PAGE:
This summer, a succession of diverse domestic films became major hits, such as suspense thriller Lost in Stars, crime action film No More Bets, martial arts blockbuster Never Say Never, fantasy epic Creation of the Gods I: Kingdom of Storms, animated feature Chang An, romantic drama Love Never Ends and dance-fueled coming-of-age story One and Only.  

“If movie offerings are homogenous, audiences will likely choose the most popular one and skip the rest. But if they are diverse in genre, audiences of different ages, tastes and inclinations can pick their favorites. Such diversity would also attract people who don’t go to movies regularly,” Li told NewsChina.  

Wang Zheng, chairman of the Beijing Central Spring Theater Management Company, told NewsChina another factor behind the recent box office success are films that “emotionally strike a chord with Chinese audiences.”  

Films with a focus on social issues, such as Lost in the Stars and No More Bets, gained traction on short-video sharing platforms like Douyin (China’s TikTok).  

Pulling in 3.5 billion yuan (US$479m), mystery crime film Lost in the Stars is based on a true crime story about a husband who pushed his pregnant wife off a cliff in Thailand in 2019 as part of a life insurance scam. Released on June 22, the film resonated with younger Chinese audiences, who are increasingly skeptical toward traditional relationships and marriage.  

On social media, viewers discussed the film’s topics such as marriage fraud, domestic abuse and the potential risks of a mismatched relationship. Some called it “a film to correct a hopeless romantic.”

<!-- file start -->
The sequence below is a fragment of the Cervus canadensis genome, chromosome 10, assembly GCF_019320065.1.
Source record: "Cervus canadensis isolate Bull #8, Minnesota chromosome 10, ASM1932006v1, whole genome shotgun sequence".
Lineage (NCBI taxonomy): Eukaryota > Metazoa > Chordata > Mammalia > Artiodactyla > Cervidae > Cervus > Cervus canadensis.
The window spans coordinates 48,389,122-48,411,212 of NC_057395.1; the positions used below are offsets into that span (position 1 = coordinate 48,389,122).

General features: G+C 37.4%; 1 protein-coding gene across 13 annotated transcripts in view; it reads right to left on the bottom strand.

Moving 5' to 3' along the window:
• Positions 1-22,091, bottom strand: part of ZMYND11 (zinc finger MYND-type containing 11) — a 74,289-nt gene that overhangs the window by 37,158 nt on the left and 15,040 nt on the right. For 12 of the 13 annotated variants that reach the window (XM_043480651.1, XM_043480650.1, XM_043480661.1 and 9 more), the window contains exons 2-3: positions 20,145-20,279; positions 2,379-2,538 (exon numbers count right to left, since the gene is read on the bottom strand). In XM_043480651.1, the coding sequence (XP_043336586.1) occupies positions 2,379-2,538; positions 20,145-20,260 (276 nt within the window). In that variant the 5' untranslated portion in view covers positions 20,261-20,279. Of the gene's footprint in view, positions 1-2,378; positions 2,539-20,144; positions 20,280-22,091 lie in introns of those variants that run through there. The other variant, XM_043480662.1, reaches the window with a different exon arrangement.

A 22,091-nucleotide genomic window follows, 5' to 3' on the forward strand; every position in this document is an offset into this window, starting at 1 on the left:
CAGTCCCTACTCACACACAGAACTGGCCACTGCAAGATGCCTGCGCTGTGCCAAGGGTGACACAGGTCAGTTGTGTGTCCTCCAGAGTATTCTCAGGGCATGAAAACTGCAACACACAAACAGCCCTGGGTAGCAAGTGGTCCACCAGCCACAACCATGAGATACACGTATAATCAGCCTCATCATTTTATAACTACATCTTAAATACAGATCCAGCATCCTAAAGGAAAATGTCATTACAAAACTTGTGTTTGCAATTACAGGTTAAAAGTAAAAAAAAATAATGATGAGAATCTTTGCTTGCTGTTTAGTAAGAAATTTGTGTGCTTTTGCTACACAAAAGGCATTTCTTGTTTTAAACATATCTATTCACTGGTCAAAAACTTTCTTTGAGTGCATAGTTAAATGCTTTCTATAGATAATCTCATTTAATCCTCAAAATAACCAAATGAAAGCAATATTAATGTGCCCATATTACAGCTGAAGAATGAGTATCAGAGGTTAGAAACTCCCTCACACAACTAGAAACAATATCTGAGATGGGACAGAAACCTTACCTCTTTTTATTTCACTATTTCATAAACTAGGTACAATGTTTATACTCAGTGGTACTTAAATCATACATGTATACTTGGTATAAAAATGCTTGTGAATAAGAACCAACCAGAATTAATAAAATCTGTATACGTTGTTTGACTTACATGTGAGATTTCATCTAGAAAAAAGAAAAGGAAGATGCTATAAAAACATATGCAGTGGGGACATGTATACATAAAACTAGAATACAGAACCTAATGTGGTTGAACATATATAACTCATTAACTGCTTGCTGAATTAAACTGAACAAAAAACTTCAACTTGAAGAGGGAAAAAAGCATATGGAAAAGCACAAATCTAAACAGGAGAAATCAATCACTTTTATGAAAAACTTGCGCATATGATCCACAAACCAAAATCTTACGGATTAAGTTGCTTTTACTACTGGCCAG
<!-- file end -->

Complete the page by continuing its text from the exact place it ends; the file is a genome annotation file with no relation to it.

Released on August 8, No More Bets tackles the prevalence of cyber scams. Based on real cases, the film revolves around two youths lured overseas by lucrative job offers, only to be held hostage and forced to engage in criminal activities.  

Told from the perspectives of criminals, victims and police, No More Bets explores the inner workings of fraud organizations that target Chinese citizens from overseas. Police stations and banks organized free screenings to raise awareness about types of online fraud, from romance scams to investment schemes. People posted to social media about buying tickets for their parents or grandparents to raise their awareness.  

Despite their modest budgets and production values, No More Bets and Lost in the Stars quickly became the most-discussed films on social media and topped the summer box office season.  

Also based on a true story, Never Say Never tells of story of underprivileged teens who change their fates through boxing. Romantic drama Love Never Dies deals with issues surrounding China’s rapidly aging society through the stories of two elderly couples. The realistic drama The Woman in the Storm focuses on domestic violence and women’s rights, while Papa explores how tiger parenting fuels China’s highly competitive attitudes toward education.